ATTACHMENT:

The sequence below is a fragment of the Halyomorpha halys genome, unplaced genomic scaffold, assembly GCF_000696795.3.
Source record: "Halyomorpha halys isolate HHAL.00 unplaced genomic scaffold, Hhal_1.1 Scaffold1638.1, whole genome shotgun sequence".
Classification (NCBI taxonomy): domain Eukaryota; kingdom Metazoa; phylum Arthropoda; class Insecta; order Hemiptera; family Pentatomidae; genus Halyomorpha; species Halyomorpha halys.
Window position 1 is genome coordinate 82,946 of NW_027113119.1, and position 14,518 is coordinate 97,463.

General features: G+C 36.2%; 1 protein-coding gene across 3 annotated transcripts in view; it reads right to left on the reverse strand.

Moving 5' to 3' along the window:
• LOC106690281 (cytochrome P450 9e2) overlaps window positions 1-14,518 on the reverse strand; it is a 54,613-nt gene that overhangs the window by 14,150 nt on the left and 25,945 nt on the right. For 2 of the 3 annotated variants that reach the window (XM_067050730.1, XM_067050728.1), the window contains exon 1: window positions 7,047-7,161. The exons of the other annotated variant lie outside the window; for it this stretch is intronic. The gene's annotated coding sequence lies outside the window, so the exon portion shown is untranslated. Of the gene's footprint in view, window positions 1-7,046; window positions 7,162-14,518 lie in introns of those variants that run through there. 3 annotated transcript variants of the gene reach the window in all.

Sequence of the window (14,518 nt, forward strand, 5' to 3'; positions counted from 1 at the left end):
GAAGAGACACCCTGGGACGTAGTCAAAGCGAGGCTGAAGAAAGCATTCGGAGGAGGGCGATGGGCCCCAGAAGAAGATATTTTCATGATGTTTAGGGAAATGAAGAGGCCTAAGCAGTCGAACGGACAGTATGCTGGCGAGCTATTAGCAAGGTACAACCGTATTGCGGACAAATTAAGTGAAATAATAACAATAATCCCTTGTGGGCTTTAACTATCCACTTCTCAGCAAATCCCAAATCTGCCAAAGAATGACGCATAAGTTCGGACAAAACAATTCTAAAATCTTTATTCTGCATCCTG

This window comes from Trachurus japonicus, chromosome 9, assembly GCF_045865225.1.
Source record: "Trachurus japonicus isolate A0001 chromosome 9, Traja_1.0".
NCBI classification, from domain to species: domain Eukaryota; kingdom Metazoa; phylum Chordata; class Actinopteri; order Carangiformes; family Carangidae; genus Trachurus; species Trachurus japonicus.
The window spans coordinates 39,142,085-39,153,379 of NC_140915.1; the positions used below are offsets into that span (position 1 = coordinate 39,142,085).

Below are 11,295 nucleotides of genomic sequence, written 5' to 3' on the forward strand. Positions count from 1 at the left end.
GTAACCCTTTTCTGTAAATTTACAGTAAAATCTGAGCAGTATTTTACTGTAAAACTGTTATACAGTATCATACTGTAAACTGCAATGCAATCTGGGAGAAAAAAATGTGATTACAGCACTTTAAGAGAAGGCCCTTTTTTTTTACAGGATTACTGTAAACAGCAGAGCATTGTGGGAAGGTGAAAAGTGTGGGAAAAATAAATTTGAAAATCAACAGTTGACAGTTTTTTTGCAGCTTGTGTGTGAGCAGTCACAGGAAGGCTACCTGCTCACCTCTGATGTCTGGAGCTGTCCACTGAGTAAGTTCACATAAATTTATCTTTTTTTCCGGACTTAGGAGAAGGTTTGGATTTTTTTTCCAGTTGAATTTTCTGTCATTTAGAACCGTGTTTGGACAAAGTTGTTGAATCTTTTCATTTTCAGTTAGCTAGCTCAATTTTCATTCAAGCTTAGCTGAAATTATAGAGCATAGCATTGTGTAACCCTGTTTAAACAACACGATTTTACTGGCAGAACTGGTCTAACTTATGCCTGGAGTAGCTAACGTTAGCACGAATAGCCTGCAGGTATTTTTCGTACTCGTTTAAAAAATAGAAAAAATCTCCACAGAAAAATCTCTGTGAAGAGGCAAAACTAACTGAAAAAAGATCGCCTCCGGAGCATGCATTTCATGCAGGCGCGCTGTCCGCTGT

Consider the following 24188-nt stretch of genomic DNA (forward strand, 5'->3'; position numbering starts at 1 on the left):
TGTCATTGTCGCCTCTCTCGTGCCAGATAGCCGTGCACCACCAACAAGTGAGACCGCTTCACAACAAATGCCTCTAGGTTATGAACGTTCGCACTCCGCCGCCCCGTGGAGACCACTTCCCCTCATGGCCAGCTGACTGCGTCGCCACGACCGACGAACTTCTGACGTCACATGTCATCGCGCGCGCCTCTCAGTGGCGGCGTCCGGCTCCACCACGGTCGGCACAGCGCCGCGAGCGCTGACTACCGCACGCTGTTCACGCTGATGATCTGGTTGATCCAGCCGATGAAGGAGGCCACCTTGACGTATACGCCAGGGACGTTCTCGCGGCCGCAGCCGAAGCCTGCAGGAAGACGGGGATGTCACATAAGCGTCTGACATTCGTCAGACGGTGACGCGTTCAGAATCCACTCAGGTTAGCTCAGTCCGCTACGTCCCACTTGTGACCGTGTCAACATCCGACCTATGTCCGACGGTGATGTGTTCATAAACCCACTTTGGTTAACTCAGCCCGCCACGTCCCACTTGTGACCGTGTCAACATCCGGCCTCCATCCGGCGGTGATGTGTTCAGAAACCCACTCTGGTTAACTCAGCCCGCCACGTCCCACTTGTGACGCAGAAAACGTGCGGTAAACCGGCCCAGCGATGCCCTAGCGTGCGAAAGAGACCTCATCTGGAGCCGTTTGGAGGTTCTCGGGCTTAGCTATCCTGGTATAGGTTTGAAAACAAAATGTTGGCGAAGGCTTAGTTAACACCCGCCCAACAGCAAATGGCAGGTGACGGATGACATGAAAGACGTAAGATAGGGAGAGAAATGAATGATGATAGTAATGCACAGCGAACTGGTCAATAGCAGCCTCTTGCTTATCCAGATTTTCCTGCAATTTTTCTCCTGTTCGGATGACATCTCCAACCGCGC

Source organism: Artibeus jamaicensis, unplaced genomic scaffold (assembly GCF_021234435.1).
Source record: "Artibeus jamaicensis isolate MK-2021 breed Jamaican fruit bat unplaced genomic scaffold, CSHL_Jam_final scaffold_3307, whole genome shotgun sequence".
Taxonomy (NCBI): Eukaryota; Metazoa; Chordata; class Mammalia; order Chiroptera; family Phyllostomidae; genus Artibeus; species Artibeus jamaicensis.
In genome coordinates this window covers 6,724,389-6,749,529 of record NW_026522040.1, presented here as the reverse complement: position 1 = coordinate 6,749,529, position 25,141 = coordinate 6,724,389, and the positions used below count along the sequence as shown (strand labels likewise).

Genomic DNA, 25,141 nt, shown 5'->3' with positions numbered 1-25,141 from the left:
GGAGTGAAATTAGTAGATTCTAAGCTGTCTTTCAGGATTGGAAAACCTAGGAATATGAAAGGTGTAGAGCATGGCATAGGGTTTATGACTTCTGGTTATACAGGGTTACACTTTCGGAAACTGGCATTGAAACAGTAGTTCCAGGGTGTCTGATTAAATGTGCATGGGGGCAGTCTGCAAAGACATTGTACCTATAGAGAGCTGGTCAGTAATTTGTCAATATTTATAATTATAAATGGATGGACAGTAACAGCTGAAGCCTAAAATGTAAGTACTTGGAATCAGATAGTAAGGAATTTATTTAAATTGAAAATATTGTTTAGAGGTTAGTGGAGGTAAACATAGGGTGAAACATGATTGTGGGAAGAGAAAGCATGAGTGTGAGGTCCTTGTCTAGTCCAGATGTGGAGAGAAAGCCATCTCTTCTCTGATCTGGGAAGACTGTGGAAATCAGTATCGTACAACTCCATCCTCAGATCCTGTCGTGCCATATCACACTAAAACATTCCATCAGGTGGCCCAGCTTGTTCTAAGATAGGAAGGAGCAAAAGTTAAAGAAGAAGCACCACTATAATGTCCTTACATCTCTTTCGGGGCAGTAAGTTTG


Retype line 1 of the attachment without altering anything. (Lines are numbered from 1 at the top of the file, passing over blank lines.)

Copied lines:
The sequence below is a fragment of the Halyomorpha halys genome, unplaced genomic scaffold, assembly GCF_000696795.3.